MIT School of Humanities, Arts, and Social Sciences soundings
Fall 2004 [ Previous issues ]

Clockwise from top right: The MIT Symphony Orchestra in concert, a Dance Theater Ensemble performance of Cane, Professor Ricardo Caballero in the classroom, a dictionary of the Lardil language, and the Nobel Prize in Economics.

1 Percentage of MIT students (yearly average) enrolling in arts courses: 50

MIT has always been an institution known for its stellar science and technology education and research. But one of the hallmarks of the great scientific work done at MIT has always been its creativity. MIT attracts students with incredible depth, who are looking for creative outlets. And more often than not, this applies to the arts as well as the sciences. Between 60 and 70 percent of incoming MIT freshmen, on average, bring with them experiences and interests in the arts. And this interest creates an environment in which creativity is celebrated daily—on stage, in the practice room and studio, and in classrooms and corridors all over the Institute.

2 Number of Nobel prize winners among current and former members of the MIT Economics Department in the past 5 years: 5

Number of John Bates Clark Medal winners in the past dozen years who are current or former members of the MIT Economics Department: 5
(awarded bi-annually to the economist under 40 who has made the most important contribution to economics)

Nobel prize winners 2003: Robert Engle, shared Economics, MIT Professor of Economics 1969–1977; 2001: George A. Akerlof, shared Economics, MIT PhD 1966, Joseph E. Stiglitz, shared Economics, MIT PhD 1966; 2000: Daniel McFadden, shared Economics, MIT Professor of Economics 1978–1991; 1999: Robert A. Mundell, Economics, MIT PhD 1956

John Bates Clark Medal winners 2003: Steve Levitt, MIT PhD 1994; 2001: Matthew Rabin, MIT PhD 1989; 1999: Andrei Shleifer, MIT PhD 1986; 1993: Lawrence Summers, MIT BS 1975, Professor of Economics 1979–1982; 1991: Paul Krugman, MIT PhD 1977, Professor of Economics 1979–2000

Ever since MIT's third president, Francis Amasa Walker, introduced undergraduate studies in economics more than a century ago, the Economics Department in SHASS has been nurturing great minds. As the list above attests, both faculty and graduate students in the department are standouts. In addition to Nobel and Clark winners, the faculty of the Economics Department boasts MacArthur Fellows, Fellows of the National Academy of Sciences and the American Academy of Arts and Sciences, and past presidents of the American Economic Association. And here's another number that stands out when describing the Department of Economics . . . the last time (2001) US News and World Report ranked graduate economics programs, MIT came out number one.

3 Undergraduate courses typically offered by STS each semester: 22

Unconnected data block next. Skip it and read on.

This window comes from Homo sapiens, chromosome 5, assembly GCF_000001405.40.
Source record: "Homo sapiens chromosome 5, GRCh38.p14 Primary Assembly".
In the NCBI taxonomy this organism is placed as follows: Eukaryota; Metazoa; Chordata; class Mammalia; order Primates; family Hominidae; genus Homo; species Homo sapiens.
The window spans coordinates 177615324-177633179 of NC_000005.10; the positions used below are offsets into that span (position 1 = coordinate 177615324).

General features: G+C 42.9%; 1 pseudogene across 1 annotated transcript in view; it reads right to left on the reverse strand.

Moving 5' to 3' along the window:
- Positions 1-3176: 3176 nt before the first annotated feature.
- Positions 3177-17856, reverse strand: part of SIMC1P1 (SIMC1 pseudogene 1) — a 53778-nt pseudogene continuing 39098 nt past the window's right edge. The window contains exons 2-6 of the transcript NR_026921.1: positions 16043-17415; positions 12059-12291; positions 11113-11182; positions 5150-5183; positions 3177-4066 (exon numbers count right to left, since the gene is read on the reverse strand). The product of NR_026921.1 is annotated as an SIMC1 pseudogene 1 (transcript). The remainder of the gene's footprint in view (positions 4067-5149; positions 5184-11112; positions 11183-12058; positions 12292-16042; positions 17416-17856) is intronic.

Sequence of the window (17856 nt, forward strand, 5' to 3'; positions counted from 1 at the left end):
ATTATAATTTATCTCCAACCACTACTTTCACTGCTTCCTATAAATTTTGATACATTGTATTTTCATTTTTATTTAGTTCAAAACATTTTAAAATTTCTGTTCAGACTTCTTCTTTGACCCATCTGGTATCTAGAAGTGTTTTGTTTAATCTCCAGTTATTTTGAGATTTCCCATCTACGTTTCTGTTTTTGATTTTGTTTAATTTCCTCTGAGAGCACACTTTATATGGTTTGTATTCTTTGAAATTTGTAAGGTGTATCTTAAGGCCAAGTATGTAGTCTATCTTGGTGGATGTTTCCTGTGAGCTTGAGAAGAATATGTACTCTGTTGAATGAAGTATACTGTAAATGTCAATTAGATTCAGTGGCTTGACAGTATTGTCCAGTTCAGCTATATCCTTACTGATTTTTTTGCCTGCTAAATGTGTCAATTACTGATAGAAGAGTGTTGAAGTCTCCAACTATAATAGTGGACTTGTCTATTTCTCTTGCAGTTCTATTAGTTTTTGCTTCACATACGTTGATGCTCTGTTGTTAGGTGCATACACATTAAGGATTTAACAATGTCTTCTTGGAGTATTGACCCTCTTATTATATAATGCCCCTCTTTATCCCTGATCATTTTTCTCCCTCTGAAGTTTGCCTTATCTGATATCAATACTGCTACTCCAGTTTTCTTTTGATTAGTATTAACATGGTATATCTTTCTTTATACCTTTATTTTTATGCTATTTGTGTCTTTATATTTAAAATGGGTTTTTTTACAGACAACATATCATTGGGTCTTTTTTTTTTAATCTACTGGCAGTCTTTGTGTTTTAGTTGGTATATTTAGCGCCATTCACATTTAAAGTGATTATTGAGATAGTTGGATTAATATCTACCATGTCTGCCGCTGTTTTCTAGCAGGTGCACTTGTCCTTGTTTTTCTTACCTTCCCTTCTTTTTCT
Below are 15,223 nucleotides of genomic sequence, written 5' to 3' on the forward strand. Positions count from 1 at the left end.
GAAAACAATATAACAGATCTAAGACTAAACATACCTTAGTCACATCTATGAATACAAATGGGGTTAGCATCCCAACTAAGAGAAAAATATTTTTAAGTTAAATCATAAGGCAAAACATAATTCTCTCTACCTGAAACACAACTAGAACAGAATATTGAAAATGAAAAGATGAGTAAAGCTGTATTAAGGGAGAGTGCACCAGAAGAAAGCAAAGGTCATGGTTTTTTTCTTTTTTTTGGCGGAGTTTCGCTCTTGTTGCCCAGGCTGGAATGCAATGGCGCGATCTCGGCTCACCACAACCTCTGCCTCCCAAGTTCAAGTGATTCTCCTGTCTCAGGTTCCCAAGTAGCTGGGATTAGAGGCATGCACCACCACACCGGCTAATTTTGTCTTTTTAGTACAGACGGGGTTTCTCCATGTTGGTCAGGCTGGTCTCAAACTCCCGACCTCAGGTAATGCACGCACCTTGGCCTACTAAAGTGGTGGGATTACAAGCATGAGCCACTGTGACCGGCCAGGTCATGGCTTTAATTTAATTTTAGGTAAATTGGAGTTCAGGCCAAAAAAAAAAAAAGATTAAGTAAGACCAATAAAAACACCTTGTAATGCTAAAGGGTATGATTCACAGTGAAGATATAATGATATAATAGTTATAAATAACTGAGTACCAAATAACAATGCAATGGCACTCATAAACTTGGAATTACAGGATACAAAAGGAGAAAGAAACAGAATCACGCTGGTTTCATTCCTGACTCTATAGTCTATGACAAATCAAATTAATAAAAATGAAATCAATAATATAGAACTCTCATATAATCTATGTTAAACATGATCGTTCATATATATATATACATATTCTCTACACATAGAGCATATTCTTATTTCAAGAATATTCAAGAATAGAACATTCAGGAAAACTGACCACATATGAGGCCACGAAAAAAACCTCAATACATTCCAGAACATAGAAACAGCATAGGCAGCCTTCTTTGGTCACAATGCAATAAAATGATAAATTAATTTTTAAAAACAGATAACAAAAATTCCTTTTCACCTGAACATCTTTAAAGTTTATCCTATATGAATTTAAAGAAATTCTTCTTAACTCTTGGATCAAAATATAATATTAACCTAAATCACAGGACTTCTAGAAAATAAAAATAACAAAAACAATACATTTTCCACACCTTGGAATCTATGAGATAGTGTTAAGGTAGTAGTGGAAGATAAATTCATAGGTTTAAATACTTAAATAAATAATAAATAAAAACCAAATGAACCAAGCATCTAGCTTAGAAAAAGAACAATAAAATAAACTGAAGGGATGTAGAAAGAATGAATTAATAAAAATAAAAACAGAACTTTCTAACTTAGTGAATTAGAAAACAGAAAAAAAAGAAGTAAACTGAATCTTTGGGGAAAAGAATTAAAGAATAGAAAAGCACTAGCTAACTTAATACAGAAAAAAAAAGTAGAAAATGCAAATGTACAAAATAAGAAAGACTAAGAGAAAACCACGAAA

Number of these typically offered jointly with other departments: 12

The numbers don't lie; the STS Program is the most collaborative program in MIT . . . not to mention in SHASS!

The program, which is beginning its 28th year this fall, has as its core mission understanding the intersection—and integration—of science, technology, and society. The program's structure reflects this mission; 6 of the 13 STS faculty members hold joint appointments, and more than half of the program's courses are listed jointly with other departments, including brain and cognitive science, electrical engineering and computer science, anthropology, history, linguistics and philosophy, media arts and sciences, physics, political science, women's studies, and writing and humanistic studies. More undergraduate courses along these lines are being planned, including joint ventures with aeronautics and astronautics, medicine and biotechnology, and others.

The PhD program in the History and Social Study of Science and Technology (HSSST) also embodies the interdisciplinary model and is offered collaboratively by STS, History, and Anthropology. More than two thirds of the students who take HSSST graduate courses are not enrolled in the HSSST program. HSSST courses typically attract students from Comparative Media Studies, the Science Writing Program, the Engineering Systems Division, the Media Lab, the Department of Urban Studies and Planning, the Department of Architecture, the Health Sciences and Technology Program, and others. The range of interests and strengths creates a vital and versatile program that offers crucial new perspectives on major developments in our rapidly changing world.

Below, left to right: Professor Steve Yablo and grad student Heather Logue chat in the new home of the Philosophy Program in MIT's Stata Center, and a Hamlet promptbook from the Shakespeare Electronic Archive. (Courtesy of the University of Pennsylvania, the Furness Shakespeare Library, and the Schoenberg Center for Electronic Text & Image.)

Left to right: Professor Steve Yablo and grad student Heather Logue chat in the new home of the Philosophy Program in MIT's Stata Center, and a Hamlet promptbook from the Shakespeare Electronic Archive. (Courtesy of the University of Pennsylvania, the Furness Shakespeare Library, and the Schoenberg Center for Electronic Text and Image.)